The state total resident population in Census 2000 was 5,595,211, ranking Missouri 17th among all U.S. states. St. Louis County remained the state's largest county, surpassing the million-population threshold.
Missouri's population grew by 478,138 persons since 1990, a growth rate of 9.3 percent. This growth was larger than in any other decade this past century. As in recent decades, there were substantial population gains in the Ozarks and in the state's metropolitan areas. But there also was new growth in many rural counties north and south. Regional population shifts show a continued expansion outward from older, larger urban centers. In fact, the population outside Missouri's combined municipal areas grew at a faster rate in the 1990s (12.1%) than the combined population within them (7.9%).
Population Growth Rate by County
Among Missouri's counties, Christian County grew by the highest percentage rate (66.3%) and St. Charles County gained the most population (70,976) last decade. Worth County is Missouri's least populous county, with 2,382 citizens. Pemiscot County lost 1,874 citizens, the most of any county outside St. Louis City. Atchison County suffered through the fastest rate of decline, losing 13.8% of its residents.
Population Growth Rate by Region
In Missouri, population grew by 478,310, or 9.3 percent, between 1990 and 2000. The greatest population growth was 27.16 percent in the springfield region. Other regions in Missouri experiencing rapid growth in that period were the southwest (16.7 percent), Lake Ozark-Rolla (15.2 percent), and central (15.0 percent) regions. The North central region had negative growth (-0.57 percent) followed by slow growth in the bootheel (1.45 percent), northwest (3.37 percent), and northeast (3.68 percent) regions.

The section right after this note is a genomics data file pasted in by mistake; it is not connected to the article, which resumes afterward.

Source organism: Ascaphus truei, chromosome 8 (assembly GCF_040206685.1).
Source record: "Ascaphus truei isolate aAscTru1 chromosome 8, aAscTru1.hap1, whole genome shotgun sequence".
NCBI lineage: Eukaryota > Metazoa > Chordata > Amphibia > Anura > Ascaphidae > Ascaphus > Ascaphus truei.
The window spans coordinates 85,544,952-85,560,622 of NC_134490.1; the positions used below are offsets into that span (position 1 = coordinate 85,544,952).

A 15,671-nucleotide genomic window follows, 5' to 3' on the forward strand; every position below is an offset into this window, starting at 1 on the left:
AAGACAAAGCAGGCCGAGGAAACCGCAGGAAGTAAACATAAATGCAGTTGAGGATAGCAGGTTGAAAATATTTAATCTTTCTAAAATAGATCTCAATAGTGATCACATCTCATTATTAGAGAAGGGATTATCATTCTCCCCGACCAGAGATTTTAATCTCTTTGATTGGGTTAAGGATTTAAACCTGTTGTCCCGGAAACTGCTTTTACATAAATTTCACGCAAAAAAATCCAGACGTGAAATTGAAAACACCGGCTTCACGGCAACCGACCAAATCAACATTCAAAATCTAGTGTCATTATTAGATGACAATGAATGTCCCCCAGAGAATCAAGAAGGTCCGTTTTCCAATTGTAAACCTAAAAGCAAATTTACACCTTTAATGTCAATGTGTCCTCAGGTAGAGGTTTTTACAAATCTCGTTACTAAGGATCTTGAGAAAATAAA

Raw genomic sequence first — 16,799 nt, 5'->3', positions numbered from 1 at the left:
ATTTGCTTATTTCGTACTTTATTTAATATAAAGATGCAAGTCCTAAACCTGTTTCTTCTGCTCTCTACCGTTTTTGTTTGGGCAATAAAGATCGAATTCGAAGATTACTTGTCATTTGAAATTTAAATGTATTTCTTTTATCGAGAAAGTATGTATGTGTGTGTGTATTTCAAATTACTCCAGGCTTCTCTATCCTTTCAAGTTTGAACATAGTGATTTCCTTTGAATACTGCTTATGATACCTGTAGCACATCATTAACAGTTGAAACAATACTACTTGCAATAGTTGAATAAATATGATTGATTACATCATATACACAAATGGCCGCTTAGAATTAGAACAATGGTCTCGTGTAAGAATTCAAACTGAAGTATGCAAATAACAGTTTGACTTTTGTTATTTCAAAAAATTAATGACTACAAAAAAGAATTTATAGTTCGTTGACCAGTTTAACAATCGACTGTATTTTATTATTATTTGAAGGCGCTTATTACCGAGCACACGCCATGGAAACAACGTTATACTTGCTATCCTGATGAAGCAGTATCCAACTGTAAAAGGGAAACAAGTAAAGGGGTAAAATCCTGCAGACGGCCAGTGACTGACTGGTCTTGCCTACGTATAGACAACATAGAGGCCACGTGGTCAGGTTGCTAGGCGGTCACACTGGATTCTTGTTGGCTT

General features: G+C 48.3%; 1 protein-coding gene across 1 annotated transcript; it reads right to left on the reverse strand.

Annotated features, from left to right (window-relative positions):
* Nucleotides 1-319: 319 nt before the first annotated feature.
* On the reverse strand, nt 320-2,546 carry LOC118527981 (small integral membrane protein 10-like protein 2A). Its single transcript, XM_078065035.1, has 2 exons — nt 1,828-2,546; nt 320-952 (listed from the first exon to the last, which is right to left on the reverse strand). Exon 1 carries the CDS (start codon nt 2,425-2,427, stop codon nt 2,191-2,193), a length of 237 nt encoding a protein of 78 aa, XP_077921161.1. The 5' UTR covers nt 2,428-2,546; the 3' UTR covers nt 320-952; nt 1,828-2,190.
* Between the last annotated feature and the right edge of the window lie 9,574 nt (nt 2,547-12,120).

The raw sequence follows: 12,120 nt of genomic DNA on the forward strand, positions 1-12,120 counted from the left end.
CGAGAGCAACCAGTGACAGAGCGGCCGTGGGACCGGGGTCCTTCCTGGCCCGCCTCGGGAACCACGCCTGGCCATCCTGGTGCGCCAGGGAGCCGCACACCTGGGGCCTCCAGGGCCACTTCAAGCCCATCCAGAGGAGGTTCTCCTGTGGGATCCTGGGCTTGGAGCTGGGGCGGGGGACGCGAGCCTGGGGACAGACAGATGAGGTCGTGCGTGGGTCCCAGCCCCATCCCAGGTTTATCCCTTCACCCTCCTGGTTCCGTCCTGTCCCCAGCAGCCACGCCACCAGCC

Area, 69,674 sq mi.
Pop. (2000) 5,595,211, an 9.3% increase since the 1990 census.
Capital, Jefferson City.
Largest city, St. Louis.
Motto, “Salus populi suprema lex esto,” [let the good (or welfare) of the people be the supreme law.]
State bird, bluebird.
State flower, blossom of the hawthorn.
State tree, flowering Dogwood Missouri's Official state tree in 1955.
State animal, Missouri Mule.
From the Great Plains to the Ozark Mountains, there's so much to discover about Missouri! Missouri's people are about as different as the landscape — jazz-and-blues legends from Kansas City to old-time country fiddlers in the hollers.
Missouri is rich in history and culture. American Indian warriors, such as the Osage and Missouri, and famous pioneers, such as Meriwether Lewis and William Clark, were drawn to the vast waterways of the Mississippi and Missouri rivers and the abundant land and wildlife. The thriving city life found in Kansas City and St. Louis, as well as the quiet beauty of limestone bluffs and winding rivers, make Missouri a great place to explore even today.
Across the state, only 4 1/2 hours from St. Louis via Interstate 70, is Missouri's second major metro area, Kansas City. Greater Kansas City is one of the agribusiness capitals of the U.S. It boasts superb convention facilities, impressive parks and fountains (adding to the city's renowned “liveability”) and an international airport which provides western Missouri with modern air facilities.
But Kansas City and St. Louis are not Missouri's only important population centers. Springfield and Joplin in southwestern Missouri form the hub of one of the nation's fastest growing regions. These cities could well be called the “Gateway to the Southwest” as more and more industries recognize the area's potential for growth. Telecommunications, transportation and warehousing are among the industries which are particularly attracted to this area. In southeast Missouri, Cape Girardeau's location on the Mississippi River makes it a shipping and business hub. The Corps of Engineers recently completed a large, deep water harbor there.
*VisitMO.com - The official Tourism site for the state of Missouri